important music in color
1968: Music From Big Pink. 1969: The Band. 1970: Stage Fright. 1971: Cahoots. 1972: Rock of Ages. 1973: Moondog Matinee. 1974: Before the Flood (Bob Dylan and the Band). 1975: Northern Lights-Southern Cross. 1977: Islands. 1978: The Last Waltz * Anthology. 1993: Jericho. 1995: Live at Watkins Glen.
In the mid-sixties, The Band loomed larger than life given their history as rock and roll pioneers (they had backed Ronnie Hawkins and toured the USA as early as 1961, and, later, were Bob Dylans first electric combo). This perhaps explains why Music From Big Pink stands as one of the most overrated releases from 1968, and "The Weight" their most overrated song. Early on, hyperbole built a scaffold from which critics would hang The Band.
Dave Marsh, writing about the impact of the release of Music From Big Pink, said the two-keyboard approach "was quickly picked up by a number of bands, most notably Procol Harum;" but Procol Harum released their first album before the The Bands debut. If their classical meets r&b style has to be attributed to somebody, it was more likely Al Koopers sound on Blonde on Blonde. Greil Marcus devoted forty-four pages to The Band in his vague, 268 page essay Mystery Train: Images of America in Rock & Roll Music, only to suggest that they werent much good after their first two albums. Marcus claimed that The Band had "determination to find plurality and drama in an America we had met too often as a monolith." Marcus theory of "the worried man" voice behind The Bands music, a thematic voice that Marcus used to bolster the Bands status as artists with ultra-American themes, seems to have been based on a misreading of a few of Richard Manuels rather sentimental songs.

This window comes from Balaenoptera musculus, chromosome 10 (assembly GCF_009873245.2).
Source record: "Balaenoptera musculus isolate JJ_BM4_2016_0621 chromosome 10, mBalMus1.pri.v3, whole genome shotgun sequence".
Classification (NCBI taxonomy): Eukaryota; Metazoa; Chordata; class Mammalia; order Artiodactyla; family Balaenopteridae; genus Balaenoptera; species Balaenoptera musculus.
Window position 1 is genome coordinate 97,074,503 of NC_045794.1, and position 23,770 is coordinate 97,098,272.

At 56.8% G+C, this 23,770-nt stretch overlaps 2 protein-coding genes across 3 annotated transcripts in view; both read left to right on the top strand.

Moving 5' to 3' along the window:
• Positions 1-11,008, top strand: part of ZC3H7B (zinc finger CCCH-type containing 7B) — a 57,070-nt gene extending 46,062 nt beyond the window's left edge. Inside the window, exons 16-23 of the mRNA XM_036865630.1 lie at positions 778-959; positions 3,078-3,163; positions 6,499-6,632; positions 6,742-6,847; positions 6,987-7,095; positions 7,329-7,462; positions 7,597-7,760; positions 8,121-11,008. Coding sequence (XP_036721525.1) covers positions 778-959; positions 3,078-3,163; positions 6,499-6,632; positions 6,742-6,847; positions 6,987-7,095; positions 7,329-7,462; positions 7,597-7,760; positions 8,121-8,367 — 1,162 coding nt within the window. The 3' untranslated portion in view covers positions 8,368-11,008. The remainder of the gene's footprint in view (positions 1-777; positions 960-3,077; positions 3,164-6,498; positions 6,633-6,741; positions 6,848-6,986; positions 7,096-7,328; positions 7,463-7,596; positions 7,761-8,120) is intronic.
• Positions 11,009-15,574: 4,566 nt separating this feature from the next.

As far as plurality goes, The Band, as led by Robbie Robertson, was thematically resourceful, but at times shallow. "Caledonia Mission," "Chest Fever," "Lonesome Suzie," "Rag, Mama, Rag," "Up On Cripple Creek," "Jemima Surrender," "Smoke Signal," "Volcano," "Ophelia," "Ring Your Bells," "It Makes No Difference," "Livin In a Dream" and Right as Rain," most of them done up in that wonderfully ragged and woolly Band-style, are love songs with a sepia-colored Southern flavor and nothing more (or less). On "Tears of Rage," "We Can Talk," "Long Black Veil," "The Night They Drove Old Dixie Down," "Rockin Chair," "The Unfaithful Servant and "King Harvest (Has Surely Come)", The Band didnt explicate themes as much as they appropriated Americana on subject matter that included whores and truckers, failed crops, the Civil War, unfaithful servants, the Great Depression, Biblical apocalypse, and the Worker's Union. Everything that Robertson would be accused of doing wrong on later band albums and in his solo work, was present on these early release: obfuscation ("Kingdom Come," "Caldonia Mission," "The Weight," "In a Station," "Lookout Cleveland," "Jawbone,"); sloppy narrative ("Caledonia Mission," "The Weight," "Across the Great Divide," When You Awake), questionable moralizing ("Kingdom Come," "When You Awake"), underwritten song structures (Robertson didnt care much for bridges or elaboration; he usually followed a verse/chorus/verse/chorus/verse/chorus pattern a pattern that would soon stifle The Band: though this approach would include eight songs on The Band which is an obvious exception).